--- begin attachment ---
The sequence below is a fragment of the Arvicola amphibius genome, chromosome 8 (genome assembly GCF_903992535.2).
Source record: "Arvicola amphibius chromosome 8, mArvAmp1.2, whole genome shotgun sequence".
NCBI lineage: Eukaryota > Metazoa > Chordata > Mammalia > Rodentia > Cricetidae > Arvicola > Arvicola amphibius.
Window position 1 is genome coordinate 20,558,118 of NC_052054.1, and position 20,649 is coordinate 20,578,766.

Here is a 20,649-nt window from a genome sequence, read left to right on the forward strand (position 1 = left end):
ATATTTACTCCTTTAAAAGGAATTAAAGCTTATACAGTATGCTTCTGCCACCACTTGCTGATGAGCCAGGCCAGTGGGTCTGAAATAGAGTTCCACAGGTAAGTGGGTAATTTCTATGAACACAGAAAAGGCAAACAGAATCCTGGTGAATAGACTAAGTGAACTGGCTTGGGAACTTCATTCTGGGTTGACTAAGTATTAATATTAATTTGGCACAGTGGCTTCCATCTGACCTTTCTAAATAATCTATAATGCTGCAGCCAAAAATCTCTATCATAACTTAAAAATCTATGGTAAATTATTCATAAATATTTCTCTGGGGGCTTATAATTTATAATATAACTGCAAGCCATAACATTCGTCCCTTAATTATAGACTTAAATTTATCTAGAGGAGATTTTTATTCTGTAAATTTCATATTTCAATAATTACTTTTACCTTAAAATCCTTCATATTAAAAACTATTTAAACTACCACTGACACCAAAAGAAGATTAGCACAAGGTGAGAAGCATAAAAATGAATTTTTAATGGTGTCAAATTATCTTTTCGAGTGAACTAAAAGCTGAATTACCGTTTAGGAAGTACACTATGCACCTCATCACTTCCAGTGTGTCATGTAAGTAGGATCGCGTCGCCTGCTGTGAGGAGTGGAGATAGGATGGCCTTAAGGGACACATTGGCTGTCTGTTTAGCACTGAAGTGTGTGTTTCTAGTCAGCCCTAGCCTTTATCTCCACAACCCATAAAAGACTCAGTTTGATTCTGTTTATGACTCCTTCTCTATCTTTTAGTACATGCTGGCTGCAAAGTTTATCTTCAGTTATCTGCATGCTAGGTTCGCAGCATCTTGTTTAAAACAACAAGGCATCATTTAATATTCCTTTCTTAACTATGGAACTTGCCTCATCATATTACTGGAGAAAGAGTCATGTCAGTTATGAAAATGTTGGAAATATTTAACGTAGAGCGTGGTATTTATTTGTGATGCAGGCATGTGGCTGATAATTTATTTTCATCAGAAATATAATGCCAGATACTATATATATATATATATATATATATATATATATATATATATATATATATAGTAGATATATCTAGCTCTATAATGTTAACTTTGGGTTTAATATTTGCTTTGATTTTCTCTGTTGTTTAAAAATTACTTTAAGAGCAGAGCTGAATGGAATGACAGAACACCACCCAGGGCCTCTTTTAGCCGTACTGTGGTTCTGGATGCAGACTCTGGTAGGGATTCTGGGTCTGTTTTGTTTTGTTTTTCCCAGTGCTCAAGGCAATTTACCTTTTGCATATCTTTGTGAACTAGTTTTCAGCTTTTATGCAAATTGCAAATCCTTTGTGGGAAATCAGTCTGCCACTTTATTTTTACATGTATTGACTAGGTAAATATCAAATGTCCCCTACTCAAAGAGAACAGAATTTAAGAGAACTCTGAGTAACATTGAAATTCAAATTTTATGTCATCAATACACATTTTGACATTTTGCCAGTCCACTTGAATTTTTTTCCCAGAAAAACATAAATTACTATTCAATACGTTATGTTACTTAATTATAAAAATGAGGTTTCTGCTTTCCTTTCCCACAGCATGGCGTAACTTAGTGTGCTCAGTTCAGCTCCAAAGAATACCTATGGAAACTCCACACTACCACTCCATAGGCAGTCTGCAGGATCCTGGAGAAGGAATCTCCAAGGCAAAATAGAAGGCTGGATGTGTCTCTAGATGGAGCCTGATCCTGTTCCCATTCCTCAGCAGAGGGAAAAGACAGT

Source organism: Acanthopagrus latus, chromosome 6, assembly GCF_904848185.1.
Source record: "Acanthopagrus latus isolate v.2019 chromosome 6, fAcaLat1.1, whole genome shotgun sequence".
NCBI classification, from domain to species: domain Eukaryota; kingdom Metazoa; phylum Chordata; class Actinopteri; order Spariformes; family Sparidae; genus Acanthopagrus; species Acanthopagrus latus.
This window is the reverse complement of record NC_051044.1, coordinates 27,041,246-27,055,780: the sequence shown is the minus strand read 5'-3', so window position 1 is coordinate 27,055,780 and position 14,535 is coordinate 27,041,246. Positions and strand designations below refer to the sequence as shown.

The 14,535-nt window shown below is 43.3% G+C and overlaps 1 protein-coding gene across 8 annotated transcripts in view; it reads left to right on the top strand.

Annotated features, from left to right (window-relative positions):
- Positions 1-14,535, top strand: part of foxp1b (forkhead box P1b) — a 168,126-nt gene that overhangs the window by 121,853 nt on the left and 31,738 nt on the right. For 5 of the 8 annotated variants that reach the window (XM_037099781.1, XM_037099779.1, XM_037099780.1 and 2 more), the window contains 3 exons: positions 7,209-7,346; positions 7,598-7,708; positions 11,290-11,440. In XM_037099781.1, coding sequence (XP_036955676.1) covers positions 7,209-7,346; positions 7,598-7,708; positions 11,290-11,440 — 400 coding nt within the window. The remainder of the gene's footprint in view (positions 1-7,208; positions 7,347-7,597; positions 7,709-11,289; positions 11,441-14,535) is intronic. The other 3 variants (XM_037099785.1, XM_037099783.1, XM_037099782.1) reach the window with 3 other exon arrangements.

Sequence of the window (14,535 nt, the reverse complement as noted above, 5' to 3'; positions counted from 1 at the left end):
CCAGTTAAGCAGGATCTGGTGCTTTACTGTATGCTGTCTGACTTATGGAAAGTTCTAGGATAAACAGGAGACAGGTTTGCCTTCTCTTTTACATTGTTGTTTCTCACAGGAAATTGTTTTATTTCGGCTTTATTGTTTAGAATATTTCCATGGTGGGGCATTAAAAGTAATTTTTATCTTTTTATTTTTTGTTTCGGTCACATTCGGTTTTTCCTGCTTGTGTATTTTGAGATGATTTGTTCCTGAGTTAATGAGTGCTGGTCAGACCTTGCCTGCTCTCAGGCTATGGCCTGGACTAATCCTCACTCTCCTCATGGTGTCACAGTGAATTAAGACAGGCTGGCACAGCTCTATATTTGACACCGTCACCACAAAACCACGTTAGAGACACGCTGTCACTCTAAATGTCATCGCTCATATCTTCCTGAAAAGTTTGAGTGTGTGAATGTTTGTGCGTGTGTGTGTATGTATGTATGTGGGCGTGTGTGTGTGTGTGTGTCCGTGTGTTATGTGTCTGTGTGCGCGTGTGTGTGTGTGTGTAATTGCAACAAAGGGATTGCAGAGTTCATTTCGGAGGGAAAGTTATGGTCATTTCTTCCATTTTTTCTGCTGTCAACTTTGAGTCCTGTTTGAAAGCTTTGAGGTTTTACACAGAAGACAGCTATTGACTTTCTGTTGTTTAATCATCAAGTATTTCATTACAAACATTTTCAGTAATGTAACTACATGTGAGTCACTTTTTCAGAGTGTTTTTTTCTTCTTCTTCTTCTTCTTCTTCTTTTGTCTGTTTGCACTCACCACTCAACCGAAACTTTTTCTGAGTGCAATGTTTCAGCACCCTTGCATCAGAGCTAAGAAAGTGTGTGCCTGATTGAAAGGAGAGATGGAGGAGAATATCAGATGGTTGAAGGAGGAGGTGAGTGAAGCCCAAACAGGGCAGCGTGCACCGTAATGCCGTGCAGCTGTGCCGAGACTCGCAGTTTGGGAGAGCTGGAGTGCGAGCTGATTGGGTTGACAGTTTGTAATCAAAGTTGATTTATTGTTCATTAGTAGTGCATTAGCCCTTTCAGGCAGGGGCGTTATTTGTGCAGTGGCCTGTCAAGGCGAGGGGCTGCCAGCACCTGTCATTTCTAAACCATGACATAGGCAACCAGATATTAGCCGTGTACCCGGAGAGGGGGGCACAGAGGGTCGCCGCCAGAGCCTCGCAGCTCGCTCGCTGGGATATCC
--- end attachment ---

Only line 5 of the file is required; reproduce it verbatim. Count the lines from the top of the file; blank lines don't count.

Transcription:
Here is a 20,649-nt window from a genome sequence, read left to right on the forward strand (position 1 = left end):